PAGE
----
- The 42 measures will tackle homophobia and transphobia in the home, school, university, work, healthcare and sport.
The French government has promised to to ban ‘conversion therapy’ and improve education on LGBT+ issues.
The pledges are part of a 42 point national plan to combat hatred and discrimination against lesbian, gay, bisexual and transgender people.
French Minister of Gender Equality and Diversity Elisabeth Moreno said the plan will improve life for LGBT+ people by 2023.
Among the proposals is making adoption easier for LGBT+ families.
Meanwhile the government wants to follow other countries in banning ‘conversion therapies’.
Malta, Ecuador, Brazil, Taiwan and Germany have already banned the dangerous and futile attempts to ‘cure’ people’s sexual orientation or gender identity. And many other nations are considering following them.
Moreno described the so-called ‘therapies’ as ‘abject and medieval practices’.
She added: ‘We want to ban them outright.’
Fighting against hate in schools
However, she also placed a large emphasis on education.
She said: ‘Because discrimination and inequality are rooted in childhood, they can also be corrected, by putting in resources.
‘The school must therefore be the first place of awareness and prevention to participate in deconstructing stubborn stereotypes.’
She will work with her colleague, Minister of National Education Jean-Michel Blanquer, to improve teacher training.
Meanwhile, the government will also set up a website called ‘Educating against LGBTphobia’. Moreno said it will ‘give teachers the weapons to fight homophobia and transphobia, and allow the proper inclusion of LGBT students.’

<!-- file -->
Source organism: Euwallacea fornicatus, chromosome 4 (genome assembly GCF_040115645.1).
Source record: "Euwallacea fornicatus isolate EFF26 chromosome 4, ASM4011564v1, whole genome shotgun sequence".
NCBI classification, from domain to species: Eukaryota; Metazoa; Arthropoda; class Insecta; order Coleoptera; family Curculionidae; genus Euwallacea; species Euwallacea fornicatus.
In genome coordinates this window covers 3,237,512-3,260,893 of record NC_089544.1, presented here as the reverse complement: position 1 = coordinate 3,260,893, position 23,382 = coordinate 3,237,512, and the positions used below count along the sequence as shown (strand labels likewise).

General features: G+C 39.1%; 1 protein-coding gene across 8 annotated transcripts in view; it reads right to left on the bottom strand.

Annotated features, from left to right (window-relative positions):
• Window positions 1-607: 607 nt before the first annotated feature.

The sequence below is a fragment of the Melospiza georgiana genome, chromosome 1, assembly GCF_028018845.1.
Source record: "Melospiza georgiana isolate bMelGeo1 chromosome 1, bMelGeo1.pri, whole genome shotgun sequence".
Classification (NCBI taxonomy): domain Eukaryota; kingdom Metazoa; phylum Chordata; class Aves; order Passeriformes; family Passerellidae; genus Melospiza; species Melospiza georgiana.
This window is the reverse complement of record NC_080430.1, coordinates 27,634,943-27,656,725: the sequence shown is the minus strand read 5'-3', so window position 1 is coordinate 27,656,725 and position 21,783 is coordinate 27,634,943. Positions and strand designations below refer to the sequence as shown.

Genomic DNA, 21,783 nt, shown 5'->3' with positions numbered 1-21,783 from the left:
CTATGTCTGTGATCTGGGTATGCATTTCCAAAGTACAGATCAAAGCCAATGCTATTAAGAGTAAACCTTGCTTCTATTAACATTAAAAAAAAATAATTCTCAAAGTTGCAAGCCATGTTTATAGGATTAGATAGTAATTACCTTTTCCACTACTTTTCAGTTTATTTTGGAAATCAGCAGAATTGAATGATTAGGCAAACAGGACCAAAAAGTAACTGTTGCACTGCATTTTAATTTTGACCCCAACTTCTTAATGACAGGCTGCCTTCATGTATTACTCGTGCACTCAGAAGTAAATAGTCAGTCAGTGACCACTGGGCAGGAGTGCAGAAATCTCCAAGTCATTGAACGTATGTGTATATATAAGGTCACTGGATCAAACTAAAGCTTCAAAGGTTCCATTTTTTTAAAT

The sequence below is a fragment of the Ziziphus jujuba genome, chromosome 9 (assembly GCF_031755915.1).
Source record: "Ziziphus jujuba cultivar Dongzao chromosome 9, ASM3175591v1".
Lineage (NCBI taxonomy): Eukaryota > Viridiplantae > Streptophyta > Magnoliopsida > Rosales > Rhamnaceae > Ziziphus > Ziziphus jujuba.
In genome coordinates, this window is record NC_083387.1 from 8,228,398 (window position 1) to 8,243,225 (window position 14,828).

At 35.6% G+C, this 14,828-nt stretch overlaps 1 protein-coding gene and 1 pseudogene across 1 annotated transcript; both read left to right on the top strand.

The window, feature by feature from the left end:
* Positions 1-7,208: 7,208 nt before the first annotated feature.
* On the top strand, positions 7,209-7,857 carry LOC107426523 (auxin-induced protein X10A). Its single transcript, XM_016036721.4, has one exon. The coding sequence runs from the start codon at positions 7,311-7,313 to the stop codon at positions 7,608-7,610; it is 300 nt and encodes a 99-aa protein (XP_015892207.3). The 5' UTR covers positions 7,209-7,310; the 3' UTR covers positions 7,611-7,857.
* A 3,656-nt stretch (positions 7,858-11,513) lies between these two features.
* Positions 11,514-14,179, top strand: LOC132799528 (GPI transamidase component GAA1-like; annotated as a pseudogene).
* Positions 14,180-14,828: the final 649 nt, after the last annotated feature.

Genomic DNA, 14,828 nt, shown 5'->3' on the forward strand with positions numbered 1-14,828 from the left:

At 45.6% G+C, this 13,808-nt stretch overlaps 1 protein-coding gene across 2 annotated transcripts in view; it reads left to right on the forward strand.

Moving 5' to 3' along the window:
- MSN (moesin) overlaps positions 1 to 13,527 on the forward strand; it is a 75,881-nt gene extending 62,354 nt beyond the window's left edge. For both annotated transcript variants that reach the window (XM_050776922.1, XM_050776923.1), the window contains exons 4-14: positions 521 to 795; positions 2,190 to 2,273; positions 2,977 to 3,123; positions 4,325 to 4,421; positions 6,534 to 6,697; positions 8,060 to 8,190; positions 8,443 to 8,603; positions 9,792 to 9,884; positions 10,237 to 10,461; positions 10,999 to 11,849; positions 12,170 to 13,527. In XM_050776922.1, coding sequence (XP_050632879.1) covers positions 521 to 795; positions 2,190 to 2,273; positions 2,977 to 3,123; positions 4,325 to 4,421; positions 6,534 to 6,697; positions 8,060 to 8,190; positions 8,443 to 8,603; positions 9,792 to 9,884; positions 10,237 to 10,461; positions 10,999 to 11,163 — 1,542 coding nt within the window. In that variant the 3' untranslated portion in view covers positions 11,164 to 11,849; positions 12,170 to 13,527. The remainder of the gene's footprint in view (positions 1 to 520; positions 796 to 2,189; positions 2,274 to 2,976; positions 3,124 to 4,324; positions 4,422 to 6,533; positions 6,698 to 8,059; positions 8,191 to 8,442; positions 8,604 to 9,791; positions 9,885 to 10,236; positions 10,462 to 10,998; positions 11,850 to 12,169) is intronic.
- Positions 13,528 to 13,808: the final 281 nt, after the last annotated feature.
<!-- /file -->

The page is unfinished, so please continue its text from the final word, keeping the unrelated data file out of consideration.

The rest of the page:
Moreover, the government will continue to update its red tape so administrative forms are fully inclusive of same-sex couples and rainbow families.
Rising hate attacks in France
Moreno said hate attacks against LGBT+ people are ‘unacceptable in the France of 2020’.
But the government’s plan comes against a backdrop or rising homophobic and transphobic hate crime.
Official police figures in May confirmed homophobic and transphobic hate crimes had risen by 36% in the last year.
However, LGBT+ hate crime charity SOS Homophobie says the real numbers are even higher. It reported an ‘alarming increase’ of 130% in physical attacks against trans people in the last year.
Meanwhile, research from the European Union Agency for Fundamental Rights (FRA) indicated French LGBT+ people are significantly more likely to fear violence.
The FRA research found that 60% of LGBT+ EU citizens always or often avoided holding a same-sex partner’s hand in public because they feared someone would assault, threaten or harass them.
However, in France that figure is significantly higher at 72%. That’s far higher than in comparable countries, including the UK, Germany, Italy, Spain, Belgium and Sweden.
Moreover, 14% of LGBT+ French people said they’d suffered a physical or sexual attack due to being LGBT+ in the past five years. Again, that is above the EU average of 11%.
At the time France’s interior ministry said they were ‘part of a larger context of increasing hate acts and identity extremism’.
In a statement it added: ‘These figures testify to the deep anchoring of homophobia and transphobia in society.’